(1) The most conspicuous effect of the presence of the molecular sieve can be depicted as shown in FIG. 8. Comparison of the data of this graph with those of FIG. 3, which are the results of the accelerated durability test conducted in an atmosphere of 80° to 85° C. and 90 to 95% RH, clearly reveals that the molecular sieve tightly contained in the package minimizes the change of properties due to high temperature and high humidity and cause the cell performance to be retained stably for a protracted period. This is due to the synergism of the use of the hot melt butyl rubber as the encapsulating resin and the formation of the empty space with the package. When the same commercial product without the inclusion of the molecular sieve is tested under the same conditions of high temperature and high humidity, it retains properties more stably than the conventional package. FIG. 8(a) represents the results for the finished product filled with the molecular sieve and FIG. 8(b) the results for the package without the inclusion of the molecular sieve.
(2) The hot melt butyl rubber possesses good adhesive properties and elasticity due to its great cohesive strength over a wide range of working temperatures. Even when it is used in joining the glass substrate, the metallic backplate, and the frame, i.e. materials having different expansion coefficients, it adsorbs the mechanical strains caused during changes of temperature. Moreover, it need be used only in the edge portions of the package because it has a low hygroscopic coefficient. The use of such hot melt butyl rubber, therefore, permits economization of material and reduction of product cost as well. During the placement of the hot melt butyl rubber in the package, no special treatment is needed such as curing. The package configuration utilizing this hot melt butyl rubber, therefore, has good mass producibility.
(3) In the package configuration of this invention, the backplate is formed in the shape of a box and it is tightly combined with the glass substrate with the aid of the frame. A package configuration of light weight and high strength, therefore, can be provided even when the backplate and the frame are formed of a thin metallic material such as aluminum or stainless steel. Particularly, the backplate of thin metallic sheet can have a proper J-shaped groove and recesses formed therein by a mechanical press. The package configuration, therefore, is not subjected to twists and bends due to the impacts exerted during the fabrication. This principle applies to the frame. The configuration in which the frame is joined intimately to the glass substrate is notably different from the conventional package in which union of parts relies primarily on the synthetic resin material.
(4) Although the backplate is made of a metallic material, it has the resin film of good electrical insulating properties laminated on the inner surface thereof. This lamination, coupled with the formation of the empty space between the solar cell element and the backplate, confers high surge voltage capability upon the package configuration.
(5) Regarding the connection of the external electrical lead wires to the interior of the package, the problem that moisture is liable to find its way into the package by flowing along the boundary of the external electrical lead wires is overcome by first embedding the wires under the layer of hot melt butyl rubber and then allowing them to extend from the interior of the package. Further, the insulation bushing adapted to hold the wires doubly ensures prevention of the entry of moisture into the package and impart high tensile strength to the package configuration.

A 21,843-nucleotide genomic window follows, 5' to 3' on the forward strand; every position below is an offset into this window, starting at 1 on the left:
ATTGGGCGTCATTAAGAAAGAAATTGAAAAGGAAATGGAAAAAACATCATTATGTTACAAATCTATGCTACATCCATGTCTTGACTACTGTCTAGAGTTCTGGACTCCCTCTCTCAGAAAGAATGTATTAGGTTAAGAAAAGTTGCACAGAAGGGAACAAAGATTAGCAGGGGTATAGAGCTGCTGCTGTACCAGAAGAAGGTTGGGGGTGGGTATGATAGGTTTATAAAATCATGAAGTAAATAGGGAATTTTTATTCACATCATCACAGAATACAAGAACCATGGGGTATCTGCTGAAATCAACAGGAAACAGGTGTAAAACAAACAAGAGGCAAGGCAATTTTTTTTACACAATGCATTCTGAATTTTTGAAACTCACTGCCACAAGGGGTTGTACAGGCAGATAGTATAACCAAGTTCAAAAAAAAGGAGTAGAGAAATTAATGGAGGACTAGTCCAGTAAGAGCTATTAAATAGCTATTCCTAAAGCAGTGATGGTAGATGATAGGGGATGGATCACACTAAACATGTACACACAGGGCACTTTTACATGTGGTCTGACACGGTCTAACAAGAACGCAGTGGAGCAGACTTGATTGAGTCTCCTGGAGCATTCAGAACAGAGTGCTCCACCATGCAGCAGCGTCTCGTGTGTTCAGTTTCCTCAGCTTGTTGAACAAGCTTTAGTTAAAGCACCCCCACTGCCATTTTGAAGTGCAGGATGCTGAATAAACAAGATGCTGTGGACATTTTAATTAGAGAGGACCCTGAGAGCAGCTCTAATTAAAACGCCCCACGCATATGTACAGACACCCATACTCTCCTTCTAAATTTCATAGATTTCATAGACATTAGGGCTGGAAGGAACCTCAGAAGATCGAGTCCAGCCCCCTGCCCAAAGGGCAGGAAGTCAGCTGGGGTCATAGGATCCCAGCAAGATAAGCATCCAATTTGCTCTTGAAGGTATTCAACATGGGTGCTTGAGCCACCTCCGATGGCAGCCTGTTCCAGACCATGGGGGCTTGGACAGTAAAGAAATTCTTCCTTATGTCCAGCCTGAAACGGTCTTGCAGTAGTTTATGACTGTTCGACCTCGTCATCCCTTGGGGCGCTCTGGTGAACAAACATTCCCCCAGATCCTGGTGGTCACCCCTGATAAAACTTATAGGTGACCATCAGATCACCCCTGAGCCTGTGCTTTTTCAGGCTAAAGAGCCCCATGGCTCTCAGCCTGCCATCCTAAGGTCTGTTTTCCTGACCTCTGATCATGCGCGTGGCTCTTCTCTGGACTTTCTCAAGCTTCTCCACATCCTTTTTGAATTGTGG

(6) The protective film of synthetic resin having high permeability to light is laminated onto the surface of the glass substrate exposed to the incoming sunlight. This lamination completes a tightly closed housing for the package so that even when the glass substrate is accidentally damaged, the heavy metal components, possible sources for environmental pollution, are prevented from being scattered out of the package.
Due to the package configuration contemplated by this invention as described above, the solar cell formed by depositing Group II-VI compound semiconductors on the glass substrate by screen printing and firing makes possible an increase of surface area at low cost and with high mass producibility. The invention, therefore, has great economic advantages.
Although this invention has been described chiefly with reference to the package configuration of a solar cell using Group II-VI compound semiconductors, it can be applied to a package configuration for other solar cells using a single crystal, polycrystal, or an amorphous mass of Group IV elements or Group III-V compounds as well.
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|U.S. Classification||136/251, 136/259, 257/680, 257/682, 250/239|
|International Classification||H01L31/02, H01L31/048, H01L31/042, H01L31/18, H01L31/04|
|Cooperative Classification||H01L31/048, H01L31/1828, Y02E10/543|
|European Classification||H01L31/048, H01L31/18D|
|Feb 13, 1985||AS||Assignment|
Owner name: MATSUSHITA ELECTRIC INDUSTRIAL CO.,LTD., 1006,KADO
Free format text: ASSIGNMENT OF ASSIGNORS INTEREST.;ASSIGNORS:OIDO, HIKOFUMI;HAYASHI, YOSHITAKE;YAMAMOTO, MINORU;REEL/FRAME:004370/0973
Effective date: 19850117
|Jun 15, 1990||FPAY||Fee payment|
Year of fee payment: 4
|Jun 14, 1994||FPAY||Fee payment|
Year of fee payment: 8
|Jul 21, 1998||REMI||Maintenance fee reminder mailed|
|Dec 27, 1998||LAPS||Lapse for failure to pay maintenance fees|
|Mar 9, 1999||FP||Expired due to failure to pay maintenance fee|
Effective date: 19981230